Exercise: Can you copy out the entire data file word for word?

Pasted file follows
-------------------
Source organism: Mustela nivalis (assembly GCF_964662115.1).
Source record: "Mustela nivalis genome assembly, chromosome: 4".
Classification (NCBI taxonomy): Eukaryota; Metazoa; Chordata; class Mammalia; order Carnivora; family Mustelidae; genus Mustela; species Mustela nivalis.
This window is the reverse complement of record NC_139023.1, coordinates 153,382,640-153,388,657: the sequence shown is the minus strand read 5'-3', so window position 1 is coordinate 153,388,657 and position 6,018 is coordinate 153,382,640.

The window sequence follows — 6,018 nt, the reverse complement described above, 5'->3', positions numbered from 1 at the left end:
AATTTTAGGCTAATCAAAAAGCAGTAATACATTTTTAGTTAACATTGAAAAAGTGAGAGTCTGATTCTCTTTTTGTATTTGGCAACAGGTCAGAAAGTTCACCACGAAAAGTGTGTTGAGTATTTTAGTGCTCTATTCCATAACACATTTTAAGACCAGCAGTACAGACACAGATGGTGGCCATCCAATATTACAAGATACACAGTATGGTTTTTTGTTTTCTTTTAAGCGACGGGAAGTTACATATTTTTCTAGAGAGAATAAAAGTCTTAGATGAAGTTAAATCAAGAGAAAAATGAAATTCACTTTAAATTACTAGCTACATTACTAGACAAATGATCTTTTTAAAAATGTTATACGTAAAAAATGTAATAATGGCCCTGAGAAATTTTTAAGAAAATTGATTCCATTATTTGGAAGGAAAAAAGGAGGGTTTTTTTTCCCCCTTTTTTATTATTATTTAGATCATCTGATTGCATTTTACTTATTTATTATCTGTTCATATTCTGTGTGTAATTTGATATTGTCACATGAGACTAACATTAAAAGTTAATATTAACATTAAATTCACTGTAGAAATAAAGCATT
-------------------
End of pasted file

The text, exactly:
Source organism: Mustela nivalis (assembly GCF_964662115.1).
Source record: "Mustela nivalis genome assembly, chromosome: 4".
Classification (NCBI taxonomy): Eukaryota; Metazoa; Chordata; class Mammalia; order Carnivora; family Mustelidae; genus Mustela; species Mustela nivalis.
This window is the reverse complement of record NC_139023.1, coordinates 153,382,640-153,388,657: the sequence shown is the minus strand read 5'-3', so window position 1 is coordinate 153,388,657 and position 6,018 is coordinate 153,382,640.

The window sequence follows — 6,018 nt, the reverse complement described above, 5'->3', positions numbered from 1 at the left end:
AATTTTAGGCTAATCAAAAAGCAGTAATACATTTTTAGTTAACATTGAAAAAGTGAGAGTCTGATTCTCTTTTTGTATTTGGCAACAGGTCAGAAAGTTCACCACGAAAAGTGTGTTGAGTATTTTAGTGCTCTATTCCATAACACATTTTAAGACCAGCAGTACAGACACAGATGGTGGCCATCCAATATTACAAGATACACAGTATGGTTTTTTGTTTTCTTTTAAGCGACGGGAAGTTACATATTTTTCTAGAGAGAATAAAAGTCTTAGATGAAGTTAAATCAAGAGAAAAATGAAATTCACTTTAAATTACTAGCTACATTACTAGACAAATGATCTTTTTAAAAATGTTATACGTAAAAAATGTAATAATGGCCCTGAGAAATTTTTAAGAAAATTGATTCCATTATTTGGAAGGAAAAAAGGAGGGTTTTTTTTCCCCCTTTTTTATTATTATTTAGATCATCTGATTGCATTTTACTTATTTATTATCTGTTCATATTCTGTGTGTAATTTGATATTGTCACATGAGACTAACATTAAAAGTTAATATTAACATTAAATTCACTGTAGAAATAAAGCATT